Tom Kean used to be governor of New Jersey and rose high in the Republican Party. President Bush appointed him chairman of the National Commission on Terrorist Attacks Upon the United States, a group that managed to turn a government report into a best seller. Lauded for its scrutiny and bipartisanship, the 9/11 Commission eventually found that the September 11 attacks could have been prevented. Publicizing this conclusion means that Kean is close to fearless. Besides, he is the only New Jersey aristocrat left who still speaks in a weird accent. Given his role as 9/11 Commission chairman, Kean's probably got some info to spill that didn't make it into the report, for national security reasons. He hasn't held elective office since 1990 and will soon leave as president of Drew University. His career in government at this point is limited to an elder statesman role, so Kean has little to lose. He gained massive bipartisan points for his calm stewardship of the 9/11 Commission and has become that rare species - a trusted name in government.

Christine Todd Whitman

Christie Whitman may have left the Environmental Protection Agency to spend more time with her family (yawn), but she likely got a little shove toward the door from her boss, George W. Bush. After leaving Washington, Whitman wrote It's My Party, Too: Taking Back the Republican Party… And Bringing the Country Together Again. The book is critical of the Bush Administration and the GOP, now apparently filled with "social fundamentalists." But does attacking Bush successfully deflect allegations about an EPA cover-up of air quality at Ground Zero? Only Whitman knows for sure, and now would be a great time to discuss it. As long as the GOP's ideology stays so far right, there's not much room for moderate Whitman at the trough. Running the EPA was a thrown bone of a job, so if Whitman wants to return to the action, she needs to give up a little something. How shitty was the Ground Zero air? Do you actually think that humans don't contribute to global warming? We know you know, Christie. Being a moderate Republican has got to be lonely, so come out of the wilderness and into the newsroom.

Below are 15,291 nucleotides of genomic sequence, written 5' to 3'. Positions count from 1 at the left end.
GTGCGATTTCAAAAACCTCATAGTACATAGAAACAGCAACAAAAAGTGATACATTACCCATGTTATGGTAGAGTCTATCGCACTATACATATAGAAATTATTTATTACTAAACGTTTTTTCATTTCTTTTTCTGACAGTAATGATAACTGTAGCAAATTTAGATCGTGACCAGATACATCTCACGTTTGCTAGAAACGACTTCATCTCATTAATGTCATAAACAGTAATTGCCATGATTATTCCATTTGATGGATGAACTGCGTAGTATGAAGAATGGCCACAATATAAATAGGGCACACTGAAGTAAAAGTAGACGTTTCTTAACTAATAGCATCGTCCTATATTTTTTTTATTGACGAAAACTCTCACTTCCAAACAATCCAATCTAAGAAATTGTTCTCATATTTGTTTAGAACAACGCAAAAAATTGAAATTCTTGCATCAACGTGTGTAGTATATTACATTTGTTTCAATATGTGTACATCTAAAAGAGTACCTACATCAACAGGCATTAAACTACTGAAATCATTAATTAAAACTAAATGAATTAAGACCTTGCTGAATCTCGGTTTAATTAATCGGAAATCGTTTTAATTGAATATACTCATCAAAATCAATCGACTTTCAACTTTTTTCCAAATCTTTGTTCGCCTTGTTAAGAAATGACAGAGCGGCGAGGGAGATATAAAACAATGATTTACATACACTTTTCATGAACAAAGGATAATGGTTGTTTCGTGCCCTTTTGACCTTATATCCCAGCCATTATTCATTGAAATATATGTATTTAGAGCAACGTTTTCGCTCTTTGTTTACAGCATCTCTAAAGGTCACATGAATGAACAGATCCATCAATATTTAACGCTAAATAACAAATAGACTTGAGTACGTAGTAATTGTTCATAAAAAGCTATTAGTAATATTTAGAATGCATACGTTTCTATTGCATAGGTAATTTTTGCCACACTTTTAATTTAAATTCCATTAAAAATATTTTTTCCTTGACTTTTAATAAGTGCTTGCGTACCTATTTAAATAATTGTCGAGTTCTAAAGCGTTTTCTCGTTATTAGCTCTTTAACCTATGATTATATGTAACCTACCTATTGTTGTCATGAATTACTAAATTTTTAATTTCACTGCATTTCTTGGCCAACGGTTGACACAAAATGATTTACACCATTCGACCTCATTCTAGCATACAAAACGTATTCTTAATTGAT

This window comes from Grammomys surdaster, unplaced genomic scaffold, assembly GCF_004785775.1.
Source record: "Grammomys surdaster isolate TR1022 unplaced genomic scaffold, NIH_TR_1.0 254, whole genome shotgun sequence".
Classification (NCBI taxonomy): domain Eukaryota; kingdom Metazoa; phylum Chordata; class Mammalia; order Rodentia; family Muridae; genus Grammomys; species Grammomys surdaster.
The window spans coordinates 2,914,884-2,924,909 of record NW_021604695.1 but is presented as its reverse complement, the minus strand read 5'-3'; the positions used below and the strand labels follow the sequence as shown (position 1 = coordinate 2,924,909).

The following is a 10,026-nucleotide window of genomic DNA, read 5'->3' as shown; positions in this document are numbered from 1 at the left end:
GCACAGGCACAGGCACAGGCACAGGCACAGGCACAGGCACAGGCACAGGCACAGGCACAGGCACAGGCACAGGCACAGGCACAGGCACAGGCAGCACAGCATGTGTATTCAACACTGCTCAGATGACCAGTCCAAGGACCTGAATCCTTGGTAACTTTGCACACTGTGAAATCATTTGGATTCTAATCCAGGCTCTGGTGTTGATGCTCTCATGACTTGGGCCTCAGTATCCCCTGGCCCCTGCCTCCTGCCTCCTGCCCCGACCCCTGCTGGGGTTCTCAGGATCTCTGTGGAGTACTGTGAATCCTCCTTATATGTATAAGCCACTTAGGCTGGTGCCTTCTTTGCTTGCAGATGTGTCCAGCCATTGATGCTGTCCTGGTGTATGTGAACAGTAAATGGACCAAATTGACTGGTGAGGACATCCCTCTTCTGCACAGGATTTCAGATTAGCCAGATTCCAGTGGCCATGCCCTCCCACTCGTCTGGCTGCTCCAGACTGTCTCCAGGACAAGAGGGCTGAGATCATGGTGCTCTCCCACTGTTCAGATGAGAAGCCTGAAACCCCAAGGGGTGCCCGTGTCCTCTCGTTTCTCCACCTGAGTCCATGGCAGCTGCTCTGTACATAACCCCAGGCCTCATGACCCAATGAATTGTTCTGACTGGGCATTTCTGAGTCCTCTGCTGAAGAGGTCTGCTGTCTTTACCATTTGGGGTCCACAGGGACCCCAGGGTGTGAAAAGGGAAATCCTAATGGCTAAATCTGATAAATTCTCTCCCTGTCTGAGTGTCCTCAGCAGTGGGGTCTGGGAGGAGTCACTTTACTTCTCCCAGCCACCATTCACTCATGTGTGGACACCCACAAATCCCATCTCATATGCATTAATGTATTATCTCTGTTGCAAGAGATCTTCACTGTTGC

George H.W. Bush

Hear us out. Sure, fine, Dubya put the entire world's security and well-being at risk because he was trying to get the guy who "tried to kill [his] dad." And yeah, he is his dad. But think about it. With one protracted war, Bush Junior has not only eradicated almost everything his dad did in his presidency, he has stamped it -- publicly -- an embarrassment. Bush Senior is now the less important president, the one who left a mess that his son had to clean up. And considering how many of Bush Junior's policies differ from his father's, they certainly have clear disagreements. A well-placed tip here or there would make it clear who Daddy really is.

 

Aileen Gallagher and Will Leitch are managing editors at The Black Table. Greg Lindsay is a freelance reporter in New York City.